Trolling Motors of the Past – Part Three

Although there are still anglers who prefer the hand-steered trolling motor on the front of their bass boat (why I don’t know) foot-controlled motors have become the norm on nearly all bass boats. The reason for this is obvious. The foot pedal frees your hands to do what they were intended to do – fish.

In the early 60s, G. H. Harris of Mississippi decided he wanted to fish more than steer his troller. Well versed in the field of electronics, he fashioned the first foot-controlled trolling motor and called it the Guide-Rite. Harris then struck a deal with Herschede Hall Clock Company to make and distribute the new trolling motor.

Then in the late 60s, the name of the motor was changed to MotorGuide and has become one of only two main brands of trolling motors available today.

Here’s an ad from the 1970 Fall Issue of Bass Master Magazine showing MotorGuide’s foot-controlled trolling motor. Notice the bracket (or what appears to be a lack thereof). The ad states, “Imagine a steering mechanism in your automobile’s accelerator pedal. That’s how Motor-Guide works. To go faster, just press down. To turn right or left, just lean your foot that way.”

Cumbersome? In contrast to today’s mode of fishing, standing up, it would be pretty difficult to press forward and lean right or left, especially when fishing offshore structure in a heavy wind and swell. But back in the day, when anglers were lazy and sat all day long, I’m sure it wasn’t too awkward to handle. What was probably the most awkward was the price – $219.00 retail – which was almost more than double the cost of a trolling motor back then.

  • “…back in the day, when anglers were lazy and sat all day long..”
    Hey, don’t got insulting sit-down fishermen. I started that way before casting decks, and due to circulation problems, I’m back to sitting down to fish about 98% of the time. But unless I’m flipping, my catch rate is much higher sitting down. And I pretty much always sat down fishing deep in the winter anyway. I don’t think it’s possible to fish as slowly standing up as it is sitting down, and there are times that’s important. Standing up, you’re looking for the next target before this cast hits the bottom. I sit and work every cast — fishing by Braille.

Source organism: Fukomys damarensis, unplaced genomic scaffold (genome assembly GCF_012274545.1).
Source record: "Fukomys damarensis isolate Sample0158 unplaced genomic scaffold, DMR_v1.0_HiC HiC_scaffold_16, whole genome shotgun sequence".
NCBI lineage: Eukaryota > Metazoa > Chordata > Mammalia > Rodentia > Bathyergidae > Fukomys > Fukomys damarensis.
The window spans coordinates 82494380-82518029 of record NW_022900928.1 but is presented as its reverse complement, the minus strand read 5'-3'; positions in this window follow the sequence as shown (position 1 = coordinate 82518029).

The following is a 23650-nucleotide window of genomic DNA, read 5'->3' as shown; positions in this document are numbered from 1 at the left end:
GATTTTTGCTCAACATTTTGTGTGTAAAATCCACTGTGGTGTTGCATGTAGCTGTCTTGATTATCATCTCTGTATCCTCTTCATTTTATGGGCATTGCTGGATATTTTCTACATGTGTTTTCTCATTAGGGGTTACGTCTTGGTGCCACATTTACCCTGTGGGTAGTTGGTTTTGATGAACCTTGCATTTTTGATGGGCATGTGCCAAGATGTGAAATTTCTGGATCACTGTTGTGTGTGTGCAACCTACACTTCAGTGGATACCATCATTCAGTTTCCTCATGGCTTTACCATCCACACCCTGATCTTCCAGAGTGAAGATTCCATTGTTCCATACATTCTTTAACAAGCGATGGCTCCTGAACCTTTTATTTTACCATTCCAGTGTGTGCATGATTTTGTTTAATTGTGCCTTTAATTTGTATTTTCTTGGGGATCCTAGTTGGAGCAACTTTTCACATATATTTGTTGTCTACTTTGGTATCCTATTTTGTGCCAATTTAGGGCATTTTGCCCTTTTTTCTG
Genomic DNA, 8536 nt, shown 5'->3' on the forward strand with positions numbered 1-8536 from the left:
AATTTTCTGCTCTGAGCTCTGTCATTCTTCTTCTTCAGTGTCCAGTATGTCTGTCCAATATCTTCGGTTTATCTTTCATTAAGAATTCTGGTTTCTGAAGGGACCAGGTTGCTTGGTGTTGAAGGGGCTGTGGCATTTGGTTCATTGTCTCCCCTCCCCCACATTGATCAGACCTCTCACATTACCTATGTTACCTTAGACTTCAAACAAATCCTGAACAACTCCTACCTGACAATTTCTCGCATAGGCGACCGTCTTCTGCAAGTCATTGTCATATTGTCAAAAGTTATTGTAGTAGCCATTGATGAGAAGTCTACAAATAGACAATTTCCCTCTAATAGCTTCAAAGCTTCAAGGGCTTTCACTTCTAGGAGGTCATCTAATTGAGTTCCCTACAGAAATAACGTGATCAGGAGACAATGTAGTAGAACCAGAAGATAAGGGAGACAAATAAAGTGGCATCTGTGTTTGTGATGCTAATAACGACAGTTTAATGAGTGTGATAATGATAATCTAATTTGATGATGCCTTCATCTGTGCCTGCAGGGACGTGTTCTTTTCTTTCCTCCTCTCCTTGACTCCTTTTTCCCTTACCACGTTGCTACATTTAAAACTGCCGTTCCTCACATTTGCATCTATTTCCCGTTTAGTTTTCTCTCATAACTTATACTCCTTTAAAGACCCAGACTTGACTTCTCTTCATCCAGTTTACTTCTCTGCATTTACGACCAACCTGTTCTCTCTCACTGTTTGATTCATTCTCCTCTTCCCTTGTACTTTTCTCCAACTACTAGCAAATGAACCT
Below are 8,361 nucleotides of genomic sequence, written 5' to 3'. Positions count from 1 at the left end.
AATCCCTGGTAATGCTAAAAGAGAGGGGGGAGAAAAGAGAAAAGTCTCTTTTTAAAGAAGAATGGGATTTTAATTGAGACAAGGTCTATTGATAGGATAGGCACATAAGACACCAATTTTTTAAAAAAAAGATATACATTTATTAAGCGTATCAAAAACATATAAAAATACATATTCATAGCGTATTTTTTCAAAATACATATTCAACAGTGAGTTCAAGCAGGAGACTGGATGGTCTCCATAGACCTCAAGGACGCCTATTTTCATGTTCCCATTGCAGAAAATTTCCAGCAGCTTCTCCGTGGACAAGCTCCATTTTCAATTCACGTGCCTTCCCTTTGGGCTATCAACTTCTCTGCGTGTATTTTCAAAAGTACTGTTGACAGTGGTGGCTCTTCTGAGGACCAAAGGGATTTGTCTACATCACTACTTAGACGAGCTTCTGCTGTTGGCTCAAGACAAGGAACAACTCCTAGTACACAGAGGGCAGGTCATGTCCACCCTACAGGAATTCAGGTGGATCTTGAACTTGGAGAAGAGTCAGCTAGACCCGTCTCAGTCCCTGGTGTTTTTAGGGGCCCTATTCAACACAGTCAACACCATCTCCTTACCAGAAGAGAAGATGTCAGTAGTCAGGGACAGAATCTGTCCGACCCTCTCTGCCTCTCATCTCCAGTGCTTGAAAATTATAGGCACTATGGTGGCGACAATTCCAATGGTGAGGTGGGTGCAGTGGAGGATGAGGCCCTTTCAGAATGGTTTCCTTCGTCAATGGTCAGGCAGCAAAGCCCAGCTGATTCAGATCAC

• 🙂 I seem to have touched a nerve there Rich. In all actuality, that was a tongue-in-cheek comment. Those old boats were dangerous to stand in – narrow beamed and non-flush decks. I also agree with you on fishing slow. You can do it a lot better sitting. But I have to add, you can do it a lot better with an anchor (or two) too.

  • Ralph manns

    You touched a nerve here too. As I noted in part 1, I had a foot control unit. I fought with that steering system from the get-go. I spent a;most more time looking at the top of the motor trying to learn where I was aiming than I did fishing. After a year or so of futility I broke the cable just before a club event. In despiration I taped a broomstick handle to the thing. It was so much easier to use, I never have gone back, although over the years I had many chances to mess around and try to steer the foot-control units on others pro-style bass boats. In later years, on my bigger bass boat, I loved my Pro-Control manual system.

    With a steering handle I always know exactly where the motor is going without ever looking accept a the moment of steering. And even that I can do without looking unless it I wanted a full reversal or some very tricky maneuver. I get much more actual fishing time with my two hands using manual control.

    As I’ve written many times. If and angler’s feet know more than his brain and hands I recommend foot control. Bu t if you are club-footed and don’t learn new dances easily, a hand control may be far better. The system should match the angler. Anglers never should assume that because something works for the pros it must be best for them too.

    About sitting down. AS a much younger angler keen aobut competition, I found (thouight) I was more attentive and effective standing than sittin. IiN recent years my stabliolity became such that I* sit down to be safe. Perhaps withoout weigh-ins to evaluate my catches I’m confused, but my records show I’m still catching as many bass as ever.

    I have a young friend who competes avidly and very effectively in local events. He doesn’t even use a butt-seat or pole to lean on, preferring to stand with one foot on the steering control. He apparently likes that, although I would find it crippling to do so after just a few minutes. To each his own.